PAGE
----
Building a cross platform game for desktop operating systems in Rust is fairly doable without needing much platform specific code. [Glutin][0] is a Rust alternative to SDL for handling window creation & input. [GFX][1] handles most of the graphics API abstraction for you. You still write the shaders, but I was able to just use OpenGL and get it working on Windows 10, MacOS, and Ubuntu.

The File System

When you build a game, you load a lot of files. Images, sound clips, music, data files, etc. How you do this, and pull them relative to the game’s location on the file system depends on the engine & programming language you use. Typically with JavaScript and HTML5, you run a web server, and pass absolute URLs to some remote images on S3.

With ruby you can use require_relative and that will include ruby scripts relative to that script file. If you use IO::load to load some text file, a string path will be relative to where you execute the script from. So if you call ruby somedir/myscript.rb it will check for files relative to your current directory, not somedir/.

Rust file loading works in a similar way, it loads files relative to where you call the binary from. A typical rust project looks like so:


From this directory, you use cargo run to compile & run the game. This is pretty normal for any rust project. Then lets say I load up a texture:

let image = File::load("resources/images/texture.png");

That’ll work fine. However, when you package it into a .app for MacOS, it falls apart. This is because of the way .app is structured. For EnergyGrid, it looks like this:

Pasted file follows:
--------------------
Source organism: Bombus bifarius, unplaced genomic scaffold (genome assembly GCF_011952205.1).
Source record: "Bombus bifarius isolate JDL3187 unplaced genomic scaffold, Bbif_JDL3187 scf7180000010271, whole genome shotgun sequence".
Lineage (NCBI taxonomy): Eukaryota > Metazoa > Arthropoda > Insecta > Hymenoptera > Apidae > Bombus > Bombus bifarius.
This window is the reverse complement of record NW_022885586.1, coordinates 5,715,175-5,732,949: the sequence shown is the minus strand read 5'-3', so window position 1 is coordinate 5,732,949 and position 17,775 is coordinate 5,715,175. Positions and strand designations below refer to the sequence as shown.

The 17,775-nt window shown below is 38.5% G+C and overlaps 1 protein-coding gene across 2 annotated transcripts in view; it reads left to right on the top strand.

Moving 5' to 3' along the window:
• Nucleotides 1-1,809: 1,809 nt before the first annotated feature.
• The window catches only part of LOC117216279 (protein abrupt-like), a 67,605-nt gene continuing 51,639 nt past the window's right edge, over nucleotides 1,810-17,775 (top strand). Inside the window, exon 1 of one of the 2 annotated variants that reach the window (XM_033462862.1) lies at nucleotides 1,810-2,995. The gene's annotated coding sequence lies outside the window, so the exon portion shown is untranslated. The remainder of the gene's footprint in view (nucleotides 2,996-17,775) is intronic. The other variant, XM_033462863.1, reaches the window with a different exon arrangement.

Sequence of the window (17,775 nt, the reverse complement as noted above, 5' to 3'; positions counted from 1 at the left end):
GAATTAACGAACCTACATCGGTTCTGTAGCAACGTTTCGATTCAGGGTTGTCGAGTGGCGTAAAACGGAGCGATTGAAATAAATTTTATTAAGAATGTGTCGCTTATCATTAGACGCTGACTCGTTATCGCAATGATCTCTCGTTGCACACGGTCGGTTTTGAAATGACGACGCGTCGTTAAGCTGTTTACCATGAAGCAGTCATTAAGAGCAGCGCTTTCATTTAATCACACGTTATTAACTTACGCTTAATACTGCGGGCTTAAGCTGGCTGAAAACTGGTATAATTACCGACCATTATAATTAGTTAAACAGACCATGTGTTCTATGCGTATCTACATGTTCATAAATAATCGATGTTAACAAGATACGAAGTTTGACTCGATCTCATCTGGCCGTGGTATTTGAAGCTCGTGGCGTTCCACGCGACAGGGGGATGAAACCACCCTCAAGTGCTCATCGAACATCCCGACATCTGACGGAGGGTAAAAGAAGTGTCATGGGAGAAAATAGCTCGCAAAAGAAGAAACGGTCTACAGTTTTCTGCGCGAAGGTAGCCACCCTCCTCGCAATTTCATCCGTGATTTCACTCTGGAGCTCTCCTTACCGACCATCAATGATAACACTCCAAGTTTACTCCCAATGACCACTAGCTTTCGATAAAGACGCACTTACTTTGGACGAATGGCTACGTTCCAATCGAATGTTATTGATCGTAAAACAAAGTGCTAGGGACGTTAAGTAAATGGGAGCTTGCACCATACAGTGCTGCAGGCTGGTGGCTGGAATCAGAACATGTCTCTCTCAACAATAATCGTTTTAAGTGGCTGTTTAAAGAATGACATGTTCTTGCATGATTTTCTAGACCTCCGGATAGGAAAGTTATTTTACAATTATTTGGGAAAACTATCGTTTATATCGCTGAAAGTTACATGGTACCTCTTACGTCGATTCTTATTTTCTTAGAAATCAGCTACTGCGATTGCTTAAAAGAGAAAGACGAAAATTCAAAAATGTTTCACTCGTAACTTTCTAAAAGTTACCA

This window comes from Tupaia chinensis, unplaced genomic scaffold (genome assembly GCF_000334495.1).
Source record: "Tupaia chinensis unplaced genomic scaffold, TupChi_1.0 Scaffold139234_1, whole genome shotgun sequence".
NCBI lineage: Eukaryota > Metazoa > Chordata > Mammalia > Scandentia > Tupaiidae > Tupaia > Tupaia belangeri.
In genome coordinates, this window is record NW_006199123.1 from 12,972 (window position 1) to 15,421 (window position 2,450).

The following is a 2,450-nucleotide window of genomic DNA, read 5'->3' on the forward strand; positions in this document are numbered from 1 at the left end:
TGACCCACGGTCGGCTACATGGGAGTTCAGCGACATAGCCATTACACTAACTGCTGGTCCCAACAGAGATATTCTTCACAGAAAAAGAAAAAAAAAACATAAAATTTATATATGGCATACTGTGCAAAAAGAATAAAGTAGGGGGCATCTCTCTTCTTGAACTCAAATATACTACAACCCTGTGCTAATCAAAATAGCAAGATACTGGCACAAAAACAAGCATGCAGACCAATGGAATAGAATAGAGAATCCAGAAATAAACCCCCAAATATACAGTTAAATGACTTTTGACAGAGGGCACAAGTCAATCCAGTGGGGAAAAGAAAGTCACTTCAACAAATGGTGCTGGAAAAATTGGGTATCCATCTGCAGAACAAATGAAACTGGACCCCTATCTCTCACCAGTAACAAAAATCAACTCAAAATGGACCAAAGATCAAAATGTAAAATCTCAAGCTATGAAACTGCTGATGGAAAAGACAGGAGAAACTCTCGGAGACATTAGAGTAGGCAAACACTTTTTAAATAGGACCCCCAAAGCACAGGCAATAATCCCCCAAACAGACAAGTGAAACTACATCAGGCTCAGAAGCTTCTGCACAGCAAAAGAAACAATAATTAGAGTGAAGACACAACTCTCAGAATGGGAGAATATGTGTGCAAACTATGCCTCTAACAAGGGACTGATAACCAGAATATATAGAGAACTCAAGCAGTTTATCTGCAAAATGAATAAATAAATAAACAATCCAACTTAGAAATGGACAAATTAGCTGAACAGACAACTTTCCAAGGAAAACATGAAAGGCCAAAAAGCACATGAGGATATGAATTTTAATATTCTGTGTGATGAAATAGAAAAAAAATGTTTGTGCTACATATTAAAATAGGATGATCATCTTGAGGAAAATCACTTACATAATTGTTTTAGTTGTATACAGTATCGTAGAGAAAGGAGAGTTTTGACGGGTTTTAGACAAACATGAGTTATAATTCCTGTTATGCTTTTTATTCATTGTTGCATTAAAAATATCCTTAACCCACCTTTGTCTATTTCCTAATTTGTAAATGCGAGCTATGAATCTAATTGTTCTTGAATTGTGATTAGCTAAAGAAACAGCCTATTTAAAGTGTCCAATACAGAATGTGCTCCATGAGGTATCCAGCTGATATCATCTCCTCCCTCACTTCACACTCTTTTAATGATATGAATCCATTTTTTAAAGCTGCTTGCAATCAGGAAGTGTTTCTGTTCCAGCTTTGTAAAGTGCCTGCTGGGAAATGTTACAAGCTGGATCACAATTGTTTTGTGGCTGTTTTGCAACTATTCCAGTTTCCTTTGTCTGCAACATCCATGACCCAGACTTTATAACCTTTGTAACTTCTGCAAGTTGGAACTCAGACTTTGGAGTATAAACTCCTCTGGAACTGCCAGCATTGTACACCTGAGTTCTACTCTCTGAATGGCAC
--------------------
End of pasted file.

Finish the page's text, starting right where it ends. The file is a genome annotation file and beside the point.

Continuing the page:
MacOS folder layout in Mac binary

Everything is inside Contents/MacOS, so that means it doesn’t check right folder for resources/. The fix I found is to use std::env::current_exe(), which I then created a little utility function for:

pub fn get_exe_path() -> PathBuf {
    match env::current_exe() {
        Ok(mut p) => {
        Err(_) => PathBuf::new(),

The pop() removes the filename of the executable, we just want the path to the current directory. From there, I was able to create code for loading images. So if I wanted to load something at resources/images/texture.png, I could call:

let path = get_exe_path().join("resources/images/texture.png");

Then pass that to the image loader. However this meant that cargo run on its own would not work. Whenever I updated stuff inside the resources directory, I would then copy it into target/debug/ so the executable could find the files.

What about packaging the app?

So Windows compiles a rust binary into a .exe, so that’s pretty much done for us, not much packaging needed. MacOS & Linux require a bit of extra work.

First on Mac

Most apps on mac are installed using the dmg format, which mounts on your system like a drive, and gives you a UI for dragging the app into the /Applications folder. For creating the .app folder and creating the dmg file, I borrowed most of the following bash script from another person in the Rust community. You can find the original here:


set -e


mkdir -p macbuild
cd macbuild
echo "Creating app directory structure"
mkdir -p $MACOS_APP_DIR/Contents/MacOS

cargo rustc \
    --verbose \

echo "Copying binary"
cp ../target/release/$APP_NAME $MACOS_APP_BIN

echo "Copying resources directory"
cp -r ../resources $MACOS_APP_DIR/Contents/MacOS

echo "Copying launcher"
cp ../scripts/ $MACOS_APP_DIR/Contents/MacOS/$MACOS_APP_NAME

echo "Copying Icon"
mkdir -p $MACOS_APP_DIR/Contents/Resources
mv ../resources/Info.plist $MACOS_APP_DIR/Contents/